ELECTION fever has hit us—-and it is catching. The mudslinging is exciting, the political commentaries, interesting. I can tell you, I’m glad I’m only voting—-not running. The political jingles are hitting the charts. It’s amazing what politicians will do to win votes. It’s obviously a voters’ market—-whatever the voters want and want to hear, they get.

But really, do the presidential debates and fora matter? Talk is cheap. Promises don’t really mean anything. At this point in time, the presidentiables will promise anything to get elected into office which is why we should acknowledge those who choose to go against the grain and issue contrary opinions. They who choose to put principle first and risk losing votes have my respect.

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In the end, my vote will go to the candidate who I believe has the capacity to translate his promises into action. My vote will go to the candidate who has the political will, the commitment, the moral authority and the leadership to do what must be done to serve the interests of the majority, not the few in this country.

But I say, don’t listen to me. I’m only issuing an opinion. I say, let’s put democracy into action. Let’s vote independently in these elections.

When we were young, our father would attempt to influence the results of the election—-at least in our household. He would make sample ballots with the names of “his” candidates written on the blanks and distribute these to all of us—-of course, in the hope that we would blindly copy the names of his candidates on the actual ballots.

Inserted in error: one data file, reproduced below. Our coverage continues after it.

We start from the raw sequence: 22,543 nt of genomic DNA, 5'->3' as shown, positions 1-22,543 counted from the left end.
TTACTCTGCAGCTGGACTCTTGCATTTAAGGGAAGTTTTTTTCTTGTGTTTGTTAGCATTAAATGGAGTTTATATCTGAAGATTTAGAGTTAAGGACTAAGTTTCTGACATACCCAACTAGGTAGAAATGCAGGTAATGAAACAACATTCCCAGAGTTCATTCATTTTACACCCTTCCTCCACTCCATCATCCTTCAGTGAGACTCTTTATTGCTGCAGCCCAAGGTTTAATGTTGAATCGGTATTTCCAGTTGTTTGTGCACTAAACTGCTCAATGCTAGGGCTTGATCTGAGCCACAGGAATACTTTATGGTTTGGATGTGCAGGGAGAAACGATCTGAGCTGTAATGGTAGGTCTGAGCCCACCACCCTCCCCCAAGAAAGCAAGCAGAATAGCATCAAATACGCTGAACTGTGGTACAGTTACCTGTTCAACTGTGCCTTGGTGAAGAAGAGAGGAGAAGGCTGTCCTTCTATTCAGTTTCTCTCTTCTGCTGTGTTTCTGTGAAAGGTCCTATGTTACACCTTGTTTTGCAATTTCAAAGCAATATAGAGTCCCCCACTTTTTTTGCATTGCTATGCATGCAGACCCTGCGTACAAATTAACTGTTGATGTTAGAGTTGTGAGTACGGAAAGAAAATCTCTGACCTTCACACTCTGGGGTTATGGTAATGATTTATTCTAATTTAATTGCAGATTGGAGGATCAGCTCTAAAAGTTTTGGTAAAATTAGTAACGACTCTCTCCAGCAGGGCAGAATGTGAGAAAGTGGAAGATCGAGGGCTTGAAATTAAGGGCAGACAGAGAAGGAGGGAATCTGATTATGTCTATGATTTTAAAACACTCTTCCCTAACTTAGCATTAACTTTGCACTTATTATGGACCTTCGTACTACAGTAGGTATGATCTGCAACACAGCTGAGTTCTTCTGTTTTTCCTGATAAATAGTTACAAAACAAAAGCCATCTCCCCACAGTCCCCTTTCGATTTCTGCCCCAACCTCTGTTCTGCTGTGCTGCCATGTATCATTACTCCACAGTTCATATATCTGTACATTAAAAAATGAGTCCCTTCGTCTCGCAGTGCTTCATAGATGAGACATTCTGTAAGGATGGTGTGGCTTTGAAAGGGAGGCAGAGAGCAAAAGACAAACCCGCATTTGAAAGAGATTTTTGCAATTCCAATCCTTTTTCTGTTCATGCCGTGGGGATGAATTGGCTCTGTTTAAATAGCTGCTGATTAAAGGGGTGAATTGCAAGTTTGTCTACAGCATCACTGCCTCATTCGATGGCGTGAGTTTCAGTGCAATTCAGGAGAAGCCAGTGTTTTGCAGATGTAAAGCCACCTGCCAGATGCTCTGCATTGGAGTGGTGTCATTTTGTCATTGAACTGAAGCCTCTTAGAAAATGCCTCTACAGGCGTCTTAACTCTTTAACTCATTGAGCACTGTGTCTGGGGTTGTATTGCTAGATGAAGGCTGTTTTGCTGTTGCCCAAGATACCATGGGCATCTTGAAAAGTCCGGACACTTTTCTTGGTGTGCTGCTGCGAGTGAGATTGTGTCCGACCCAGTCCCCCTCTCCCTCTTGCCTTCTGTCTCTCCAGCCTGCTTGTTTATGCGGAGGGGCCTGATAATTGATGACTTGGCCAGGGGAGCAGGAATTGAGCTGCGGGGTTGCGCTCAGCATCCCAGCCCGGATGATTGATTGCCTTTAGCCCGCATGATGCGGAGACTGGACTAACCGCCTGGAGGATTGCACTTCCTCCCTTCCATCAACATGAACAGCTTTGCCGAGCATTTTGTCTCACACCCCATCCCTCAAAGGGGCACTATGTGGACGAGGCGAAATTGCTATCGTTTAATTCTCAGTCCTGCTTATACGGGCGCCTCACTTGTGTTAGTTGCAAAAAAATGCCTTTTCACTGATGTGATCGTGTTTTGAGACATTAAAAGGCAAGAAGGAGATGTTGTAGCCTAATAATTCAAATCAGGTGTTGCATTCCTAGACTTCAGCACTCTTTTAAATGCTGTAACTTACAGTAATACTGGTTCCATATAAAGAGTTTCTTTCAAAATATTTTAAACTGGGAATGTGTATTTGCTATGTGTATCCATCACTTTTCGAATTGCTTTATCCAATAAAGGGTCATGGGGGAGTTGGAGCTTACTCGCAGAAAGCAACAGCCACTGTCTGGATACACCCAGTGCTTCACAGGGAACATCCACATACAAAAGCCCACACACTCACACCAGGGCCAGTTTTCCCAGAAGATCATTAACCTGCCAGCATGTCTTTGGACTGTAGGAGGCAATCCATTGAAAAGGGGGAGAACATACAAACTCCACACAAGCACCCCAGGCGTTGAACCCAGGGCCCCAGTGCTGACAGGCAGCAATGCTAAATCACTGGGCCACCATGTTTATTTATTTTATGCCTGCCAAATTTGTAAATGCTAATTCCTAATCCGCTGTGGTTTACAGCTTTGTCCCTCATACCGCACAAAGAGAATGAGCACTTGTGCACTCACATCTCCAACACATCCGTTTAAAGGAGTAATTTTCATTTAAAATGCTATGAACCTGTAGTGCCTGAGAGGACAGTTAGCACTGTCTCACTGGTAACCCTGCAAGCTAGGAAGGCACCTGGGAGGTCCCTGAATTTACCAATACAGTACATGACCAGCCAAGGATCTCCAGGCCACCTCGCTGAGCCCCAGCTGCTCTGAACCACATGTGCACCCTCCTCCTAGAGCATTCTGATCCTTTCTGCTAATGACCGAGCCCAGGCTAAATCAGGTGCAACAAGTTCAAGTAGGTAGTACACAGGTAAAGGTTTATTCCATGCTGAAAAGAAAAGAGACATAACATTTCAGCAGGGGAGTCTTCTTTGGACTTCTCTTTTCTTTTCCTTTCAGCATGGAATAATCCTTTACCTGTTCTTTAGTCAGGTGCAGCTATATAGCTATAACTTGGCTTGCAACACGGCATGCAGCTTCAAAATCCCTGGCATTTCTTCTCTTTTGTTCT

His attempts, of course, were always futile. He didn’t raise morons. Not that he didn’t know that—-but perhaps in his own sly, devious ways, he hoped that we might become lazy and simply copy the names off his sample ballots. But we were smarter than he thought—-we smelled his plot from a mile away. We accepted his sample ballots but we voted independently anyway.

My father no longer makes sample ballots for us. But he does ask us who we are voting for. There are daily round-table discussions and debates conducted at the dining table but he no longer tries to tell us who to vote for. He now understands that whatever he says, we will vote independently anyway.

I guess he’s given up on dictatorship in our household. It is difficult for dictatorship to flourish in a household populated by strong, stubborn and independent women. The candidate who wins in our household definitely wins by popular vote not by command vote.

I think we should adopt the same attitude in our country. Let democracy prevail. Let the candidates campaign. Let them present their platforms to the electorate. Let them debate. Let them throw brickbats at each other. Let’s see who prevails. Let’s show the world we are intelligent voters—-that we know how to separate fact from fiction, riffraff from legitimate issues.

Come May, let’s vote independently. Let us not allow our family members, relatives, neighbors, friends, radio commentators and newspaper columnists to decide for us who to vote for. Let us not fight over whose candidate is better. We all get one vote. Let’s use that vote wisely and independently.